NASA’s Chandra Sees Eclipsing Planet in X-rays for First Time. This graphic depicts HD 189733b, the first exoplanet caught passing in front of its parent star
Image Credit: X-ray: NASA/CXC/SAO/K.Poppenhaeger
For the first time since exoplanets, or planets around stars other than the sun X-ray observations have detected an exoplanet passing in front of its parent star. An advantageous alignment of a planet and its parent star in the system HD 189733, which is 63 light-years from Earth, enabled NASA’s Chandra X-ray Observatory and the European Space Agency’s XMM Newton Observatory to observe a dip in X-ray intensity as the planet transited the star.
“Thousands of planet candidates have been seen to transit in only optical light,” said Katja Poppenhaeger of Harvard, who led a new study to be published in the Aug. 10 edition of The Astrophysical Journal. “Finally being able to study one in X-rays is important because it reveals new information about the properties of an exoplanet.”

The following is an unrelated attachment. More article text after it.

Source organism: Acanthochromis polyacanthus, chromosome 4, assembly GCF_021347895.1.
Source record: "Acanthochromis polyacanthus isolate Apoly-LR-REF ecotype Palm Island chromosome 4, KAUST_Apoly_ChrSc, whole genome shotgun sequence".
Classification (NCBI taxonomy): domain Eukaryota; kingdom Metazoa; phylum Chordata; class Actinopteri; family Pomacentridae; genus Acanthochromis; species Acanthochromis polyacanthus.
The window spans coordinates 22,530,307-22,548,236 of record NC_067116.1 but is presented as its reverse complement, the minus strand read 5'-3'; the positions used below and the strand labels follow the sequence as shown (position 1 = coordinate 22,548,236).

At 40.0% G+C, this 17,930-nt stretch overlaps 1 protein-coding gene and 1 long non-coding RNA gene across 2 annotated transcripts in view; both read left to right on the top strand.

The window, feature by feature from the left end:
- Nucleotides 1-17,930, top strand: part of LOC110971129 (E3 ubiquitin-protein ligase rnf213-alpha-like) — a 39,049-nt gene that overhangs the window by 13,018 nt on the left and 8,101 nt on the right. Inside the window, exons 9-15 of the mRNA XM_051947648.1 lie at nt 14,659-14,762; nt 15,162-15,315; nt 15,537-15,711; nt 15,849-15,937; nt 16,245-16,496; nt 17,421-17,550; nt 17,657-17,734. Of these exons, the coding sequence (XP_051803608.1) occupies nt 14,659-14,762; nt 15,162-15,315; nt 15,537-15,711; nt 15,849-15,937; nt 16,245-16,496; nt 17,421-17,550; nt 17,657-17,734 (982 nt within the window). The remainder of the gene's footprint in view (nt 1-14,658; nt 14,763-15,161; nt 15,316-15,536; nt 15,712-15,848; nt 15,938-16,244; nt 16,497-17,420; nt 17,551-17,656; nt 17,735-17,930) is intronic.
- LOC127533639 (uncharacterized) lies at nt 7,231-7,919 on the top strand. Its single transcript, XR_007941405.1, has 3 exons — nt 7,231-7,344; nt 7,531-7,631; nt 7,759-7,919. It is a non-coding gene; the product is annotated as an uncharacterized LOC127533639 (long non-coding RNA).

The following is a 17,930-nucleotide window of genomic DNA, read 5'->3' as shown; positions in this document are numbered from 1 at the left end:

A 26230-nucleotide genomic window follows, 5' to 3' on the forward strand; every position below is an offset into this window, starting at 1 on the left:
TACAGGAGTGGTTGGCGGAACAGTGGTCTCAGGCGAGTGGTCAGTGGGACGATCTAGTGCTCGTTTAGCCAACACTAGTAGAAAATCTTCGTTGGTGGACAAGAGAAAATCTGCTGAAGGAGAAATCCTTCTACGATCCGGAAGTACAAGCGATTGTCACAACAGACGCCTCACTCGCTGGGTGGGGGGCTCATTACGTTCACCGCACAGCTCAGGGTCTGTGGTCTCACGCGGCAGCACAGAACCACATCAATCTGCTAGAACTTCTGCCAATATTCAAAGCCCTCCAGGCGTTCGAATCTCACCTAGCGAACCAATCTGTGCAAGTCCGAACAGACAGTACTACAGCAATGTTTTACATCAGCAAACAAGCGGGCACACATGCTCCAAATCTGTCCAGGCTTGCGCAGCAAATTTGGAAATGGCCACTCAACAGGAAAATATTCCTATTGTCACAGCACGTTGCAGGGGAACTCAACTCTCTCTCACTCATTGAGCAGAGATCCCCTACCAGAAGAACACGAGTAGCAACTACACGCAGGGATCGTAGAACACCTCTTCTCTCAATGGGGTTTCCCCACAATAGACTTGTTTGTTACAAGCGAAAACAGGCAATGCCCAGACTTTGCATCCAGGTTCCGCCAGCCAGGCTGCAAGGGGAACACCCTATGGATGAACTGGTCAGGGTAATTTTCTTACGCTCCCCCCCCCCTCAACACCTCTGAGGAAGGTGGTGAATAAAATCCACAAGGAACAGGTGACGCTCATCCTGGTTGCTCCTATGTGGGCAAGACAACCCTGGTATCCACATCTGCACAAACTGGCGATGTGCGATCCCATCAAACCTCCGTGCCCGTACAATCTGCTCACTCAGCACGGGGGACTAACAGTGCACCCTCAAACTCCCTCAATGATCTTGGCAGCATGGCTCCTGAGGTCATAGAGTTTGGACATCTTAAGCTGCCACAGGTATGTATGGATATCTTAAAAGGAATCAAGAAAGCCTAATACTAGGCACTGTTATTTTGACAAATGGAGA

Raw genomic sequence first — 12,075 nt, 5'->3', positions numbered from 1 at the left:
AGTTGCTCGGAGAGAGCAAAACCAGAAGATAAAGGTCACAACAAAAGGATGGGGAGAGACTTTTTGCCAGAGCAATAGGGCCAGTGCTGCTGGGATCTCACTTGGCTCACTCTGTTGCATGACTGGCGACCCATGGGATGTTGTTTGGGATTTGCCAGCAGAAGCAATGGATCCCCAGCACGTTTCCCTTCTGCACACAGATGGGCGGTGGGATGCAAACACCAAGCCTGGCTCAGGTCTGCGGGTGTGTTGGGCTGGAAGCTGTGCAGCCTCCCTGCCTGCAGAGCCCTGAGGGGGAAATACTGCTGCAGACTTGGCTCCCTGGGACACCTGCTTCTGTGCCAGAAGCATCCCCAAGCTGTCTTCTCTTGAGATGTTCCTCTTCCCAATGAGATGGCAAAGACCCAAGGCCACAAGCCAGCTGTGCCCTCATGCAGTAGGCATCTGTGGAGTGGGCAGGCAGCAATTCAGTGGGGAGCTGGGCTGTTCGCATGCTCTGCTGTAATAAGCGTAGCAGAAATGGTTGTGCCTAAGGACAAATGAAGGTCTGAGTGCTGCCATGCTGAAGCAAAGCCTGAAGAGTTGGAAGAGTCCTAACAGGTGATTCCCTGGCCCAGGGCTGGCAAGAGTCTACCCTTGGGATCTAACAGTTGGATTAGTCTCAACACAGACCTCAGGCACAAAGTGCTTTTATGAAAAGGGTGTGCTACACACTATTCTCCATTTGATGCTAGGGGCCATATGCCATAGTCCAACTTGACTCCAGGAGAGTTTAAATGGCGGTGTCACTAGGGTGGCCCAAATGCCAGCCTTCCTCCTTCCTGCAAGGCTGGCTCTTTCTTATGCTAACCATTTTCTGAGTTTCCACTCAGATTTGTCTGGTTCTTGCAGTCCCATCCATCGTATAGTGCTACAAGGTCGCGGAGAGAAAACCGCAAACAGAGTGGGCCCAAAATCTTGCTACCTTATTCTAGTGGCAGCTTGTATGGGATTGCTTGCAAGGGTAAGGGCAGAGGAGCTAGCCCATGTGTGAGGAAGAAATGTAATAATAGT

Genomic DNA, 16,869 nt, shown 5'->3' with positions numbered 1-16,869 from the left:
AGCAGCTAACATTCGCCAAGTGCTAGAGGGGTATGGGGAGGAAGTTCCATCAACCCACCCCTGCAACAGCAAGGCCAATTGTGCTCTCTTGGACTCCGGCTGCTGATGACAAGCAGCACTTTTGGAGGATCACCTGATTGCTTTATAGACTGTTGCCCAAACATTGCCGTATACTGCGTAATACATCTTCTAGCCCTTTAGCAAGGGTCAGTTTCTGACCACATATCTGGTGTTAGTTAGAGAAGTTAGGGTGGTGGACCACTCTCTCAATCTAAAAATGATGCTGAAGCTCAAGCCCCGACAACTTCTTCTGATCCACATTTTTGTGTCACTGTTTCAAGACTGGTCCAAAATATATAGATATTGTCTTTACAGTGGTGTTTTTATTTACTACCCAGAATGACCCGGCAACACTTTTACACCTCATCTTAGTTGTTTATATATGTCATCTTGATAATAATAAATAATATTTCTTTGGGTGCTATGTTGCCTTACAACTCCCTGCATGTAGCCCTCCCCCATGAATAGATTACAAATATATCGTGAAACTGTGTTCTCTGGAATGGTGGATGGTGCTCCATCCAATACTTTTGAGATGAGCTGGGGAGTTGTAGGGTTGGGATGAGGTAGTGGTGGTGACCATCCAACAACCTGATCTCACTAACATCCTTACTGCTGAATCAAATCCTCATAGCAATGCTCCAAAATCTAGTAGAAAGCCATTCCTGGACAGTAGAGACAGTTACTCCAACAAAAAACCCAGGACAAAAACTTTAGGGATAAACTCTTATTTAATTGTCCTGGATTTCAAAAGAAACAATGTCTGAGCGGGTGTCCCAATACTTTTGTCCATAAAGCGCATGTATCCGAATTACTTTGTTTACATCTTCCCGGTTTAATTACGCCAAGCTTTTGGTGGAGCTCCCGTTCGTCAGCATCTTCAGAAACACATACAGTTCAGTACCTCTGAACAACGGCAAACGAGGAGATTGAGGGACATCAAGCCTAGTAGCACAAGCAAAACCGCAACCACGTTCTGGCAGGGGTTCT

The planet, known as HD 189733b, is similar in size to Jupiter but has a very close orbit around its star of once every 2.2 days. HD 189733b has blue in color as a result of the preferential scattering of blue light by silicate particles in its atmosphere. “The X-ray data suggest there are extended layers of the planet’s atmosphere that are transparent to optical light but opaque to X-rays.
Ultraviolet and X-ray radiation from the main star are evaporating the atmosphere of HD 189733b over time. “The extended atmosphere of this planet makes it a bigger target for high-energy radiation from its star, so more evaporation occurs,” said co-author Scott Wolk.
The paper is available online at: http://arxiv.org/abs/1306.2311
Text: George A. Filer, New Jersey